How do I get anomaly detection to work for me?

Anomaly detection starts working from the 6th profile on, meaning that it is not activated for fewer profiles. This is the case for both models.

Furthermore, in case of higher periodicity, you might need even more profiles (at least twice the periodicity, that is, for periodicity 7, you need at least 14 profiles).

Choose your settings

There are a few questions which can help you determine which settings are appropriate for your use case:

  • Do you expect any trend, that is, increasing or decreasing of values over time?

  • Does your data increase in size, that is, adding new rows in each profile?

  • Do you expect periodic behavior, such as patterns that repeat daily or weekly?

If yes, select the time-dependent model.

  • Are there too many anomalies?

If yes, consider lowering the sensitivity of the algorithm in the profiling settings.

  • Are no anomalies being detected?

If yes, consider increasing the sensitivity of the algorithm in the profiling settings.

  • Is the model suggesting unsuitable anomalies?

If yes, consider changing the model.

It is possible that after a few rounds of profiling, you might realize that the selected model is not suitable for your particular use case. In such a scenario, you can change the selected model.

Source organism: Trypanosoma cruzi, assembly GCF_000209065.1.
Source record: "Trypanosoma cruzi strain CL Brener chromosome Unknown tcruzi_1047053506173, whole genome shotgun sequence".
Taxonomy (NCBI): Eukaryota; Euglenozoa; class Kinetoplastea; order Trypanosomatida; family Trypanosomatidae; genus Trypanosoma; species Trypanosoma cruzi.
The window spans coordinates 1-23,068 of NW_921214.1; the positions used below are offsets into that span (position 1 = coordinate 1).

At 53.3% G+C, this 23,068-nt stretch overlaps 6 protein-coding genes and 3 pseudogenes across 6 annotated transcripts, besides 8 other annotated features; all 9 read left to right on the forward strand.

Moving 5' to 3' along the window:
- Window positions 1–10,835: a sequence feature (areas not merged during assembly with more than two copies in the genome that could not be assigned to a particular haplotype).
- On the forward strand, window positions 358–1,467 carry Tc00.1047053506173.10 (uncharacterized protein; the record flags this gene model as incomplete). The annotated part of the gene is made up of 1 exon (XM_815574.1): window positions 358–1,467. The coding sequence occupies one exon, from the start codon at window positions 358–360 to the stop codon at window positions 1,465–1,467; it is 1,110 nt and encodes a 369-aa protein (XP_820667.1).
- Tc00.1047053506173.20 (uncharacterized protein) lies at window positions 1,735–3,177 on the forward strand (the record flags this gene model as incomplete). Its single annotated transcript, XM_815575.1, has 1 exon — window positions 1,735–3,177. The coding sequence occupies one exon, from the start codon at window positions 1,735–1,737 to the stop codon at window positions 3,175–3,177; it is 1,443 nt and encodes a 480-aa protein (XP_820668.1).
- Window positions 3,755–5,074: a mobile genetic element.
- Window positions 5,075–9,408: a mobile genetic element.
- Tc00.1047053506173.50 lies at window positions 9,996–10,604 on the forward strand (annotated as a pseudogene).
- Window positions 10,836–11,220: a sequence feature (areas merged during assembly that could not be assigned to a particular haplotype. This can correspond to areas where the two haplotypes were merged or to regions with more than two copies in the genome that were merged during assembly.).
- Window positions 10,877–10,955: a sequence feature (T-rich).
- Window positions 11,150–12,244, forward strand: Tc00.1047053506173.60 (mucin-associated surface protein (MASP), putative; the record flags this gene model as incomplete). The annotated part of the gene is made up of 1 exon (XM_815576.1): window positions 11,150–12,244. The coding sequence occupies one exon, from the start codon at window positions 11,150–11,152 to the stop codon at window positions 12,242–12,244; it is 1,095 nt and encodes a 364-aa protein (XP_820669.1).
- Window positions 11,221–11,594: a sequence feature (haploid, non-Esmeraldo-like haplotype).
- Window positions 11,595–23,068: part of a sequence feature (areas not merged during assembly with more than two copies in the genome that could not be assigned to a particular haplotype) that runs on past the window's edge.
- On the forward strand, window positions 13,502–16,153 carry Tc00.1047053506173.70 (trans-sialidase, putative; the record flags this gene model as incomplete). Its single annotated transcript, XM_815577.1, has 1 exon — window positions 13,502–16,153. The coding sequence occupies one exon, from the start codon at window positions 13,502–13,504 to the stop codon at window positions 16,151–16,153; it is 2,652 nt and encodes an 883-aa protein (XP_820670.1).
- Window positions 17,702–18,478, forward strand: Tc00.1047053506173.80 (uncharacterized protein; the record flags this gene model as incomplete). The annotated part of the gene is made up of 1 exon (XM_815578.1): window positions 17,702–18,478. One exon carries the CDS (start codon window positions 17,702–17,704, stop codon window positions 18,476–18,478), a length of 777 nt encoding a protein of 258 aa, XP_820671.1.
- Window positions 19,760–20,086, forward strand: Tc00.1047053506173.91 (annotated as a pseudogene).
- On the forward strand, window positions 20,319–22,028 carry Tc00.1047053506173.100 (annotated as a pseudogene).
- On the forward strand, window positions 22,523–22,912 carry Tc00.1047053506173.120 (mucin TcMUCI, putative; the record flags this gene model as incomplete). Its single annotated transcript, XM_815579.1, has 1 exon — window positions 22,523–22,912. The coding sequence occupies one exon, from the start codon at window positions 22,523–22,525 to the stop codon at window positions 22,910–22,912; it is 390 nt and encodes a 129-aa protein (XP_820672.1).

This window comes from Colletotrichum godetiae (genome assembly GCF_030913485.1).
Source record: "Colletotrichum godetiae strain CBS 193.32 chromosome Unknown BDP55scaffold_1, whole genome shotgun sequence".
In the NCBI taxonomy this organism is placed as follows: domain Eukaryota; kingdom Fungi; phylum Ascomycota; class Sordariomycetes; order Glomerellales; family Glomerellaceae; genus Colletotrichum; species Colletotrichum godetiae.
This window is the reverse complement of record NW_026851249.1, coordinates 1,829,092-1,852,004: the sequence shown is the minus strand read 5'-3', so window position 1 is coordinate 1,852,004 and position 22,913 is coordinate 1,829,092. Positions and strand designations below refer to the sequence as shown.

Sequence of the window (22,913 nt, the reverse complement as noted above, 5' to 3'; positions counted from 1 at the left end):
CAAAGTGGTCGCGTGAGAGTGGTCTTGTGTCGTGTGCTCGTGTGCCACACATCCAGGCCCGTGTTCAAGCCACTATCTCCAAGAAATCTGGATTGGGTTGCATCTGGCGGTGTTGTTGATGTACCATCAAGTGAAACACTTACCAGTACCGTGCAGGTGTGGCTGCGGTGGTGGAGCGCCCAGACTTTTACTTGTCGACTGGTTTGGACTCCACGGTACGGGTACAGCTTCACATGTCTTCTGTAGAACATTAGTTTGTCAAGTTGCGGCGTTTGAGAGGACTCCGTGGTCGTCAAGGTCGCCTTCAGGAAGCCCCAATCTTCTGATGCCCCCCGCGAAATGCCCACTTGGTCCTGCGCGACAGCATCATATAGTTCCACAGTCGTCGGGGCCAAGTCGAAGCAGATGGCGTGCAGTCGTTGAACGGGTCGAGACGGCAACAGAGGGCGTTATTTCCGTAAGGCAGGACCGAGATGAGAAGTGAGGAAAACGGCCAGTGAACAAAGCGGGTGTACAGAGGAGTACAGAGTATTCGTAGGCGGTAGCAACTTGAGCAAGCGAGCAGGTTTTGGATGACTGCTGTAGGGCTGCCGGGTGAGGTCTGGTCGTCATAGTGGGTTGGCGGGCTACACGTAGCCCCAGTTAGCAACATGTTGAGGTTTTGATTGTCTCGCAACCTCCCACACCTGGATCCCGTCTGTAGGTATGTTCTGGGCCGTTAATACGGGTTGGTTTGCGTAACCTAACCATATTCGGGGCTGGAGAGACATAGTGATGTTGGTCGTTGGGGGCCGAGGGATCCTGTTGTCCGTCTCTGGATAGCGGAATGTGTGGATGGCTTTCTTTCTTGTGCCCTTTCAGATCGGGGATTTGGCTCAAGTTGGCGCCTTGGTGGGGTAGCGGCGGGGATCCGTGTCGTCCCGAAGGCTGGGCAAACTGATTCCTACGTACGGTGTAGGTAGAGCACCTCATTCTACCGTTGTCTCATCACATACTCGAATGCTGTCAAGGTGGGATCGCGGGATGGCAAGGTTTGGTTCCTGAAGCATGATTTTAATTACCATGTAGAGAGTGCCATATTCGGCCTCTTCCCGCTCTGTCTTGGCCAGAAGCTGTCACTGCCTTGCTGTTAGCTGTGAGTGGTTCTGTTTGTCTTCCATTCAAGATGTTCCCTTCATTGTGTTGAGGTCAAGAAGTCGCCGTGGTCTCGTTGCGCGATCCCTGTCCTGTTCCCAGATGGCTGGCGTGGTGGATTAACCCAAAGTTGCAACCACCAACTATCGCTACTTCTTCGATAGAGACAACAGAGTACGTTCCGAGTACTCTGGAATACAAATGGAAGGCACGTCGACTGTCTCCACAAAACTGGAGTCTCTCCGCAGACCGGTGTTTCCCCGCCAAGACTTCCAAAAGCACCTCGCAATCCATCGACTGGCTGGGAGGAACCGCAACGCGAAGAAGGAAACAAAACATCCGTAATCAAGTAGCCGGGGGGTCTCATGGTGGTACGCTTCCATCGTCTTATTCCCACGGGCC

In the following figure, you can see two different models have been applied at various times.


Known limitations

  • An anomaly caused by variations in the number of records causes many other anomalies, particularly on count category (null-, distinct-, duplicate-, …​ count) in most of the attributes.

  • Anomalies are often detected on 'Frequencies' due to, for example:

    • New keys appearing (this is an extreme case of random sample and is partially fixed).

    • New keys added, lowering the relative occurrence of the existing keys.

  • Frequency keys are analyzed almost independently. It is not yet possible to reflect correlated changes among the keys.

  • The anomaly detection models start working optimally with more points, thus with few points it might be difficult to detect anomalies as expected.

  • The visualization might be confusing when switching between anomaly detection models (time-dependent and time-independent), as the time-dependent model shows the expected range while time-independent does not.

  • Anomaly detection rules are applied but an explanation of such rules not yet provided in the application. Anomaly detection rules aid or block detection of anomalies but no information about it is shown to the user, it has the same visualization as the anomaly detection models.

Feedback (confirm and dismiss)

Dismissing and confirming anomalies is important for the models to function optimally.

This example uses the time-independent model and the default sensitivity (medium). There is a jump in the number of records:

  • In the first instance, the algorithm detects it as an anomaly, but the user dismisses the suggestion. When the item is profiled again, the anomaly is no longer detected.

  • In the second instance, the user does not dismiss the anomaly. In this case the previous anomaly was not dismissed, and since the increase is very significant, the next value is also marked as anomalous.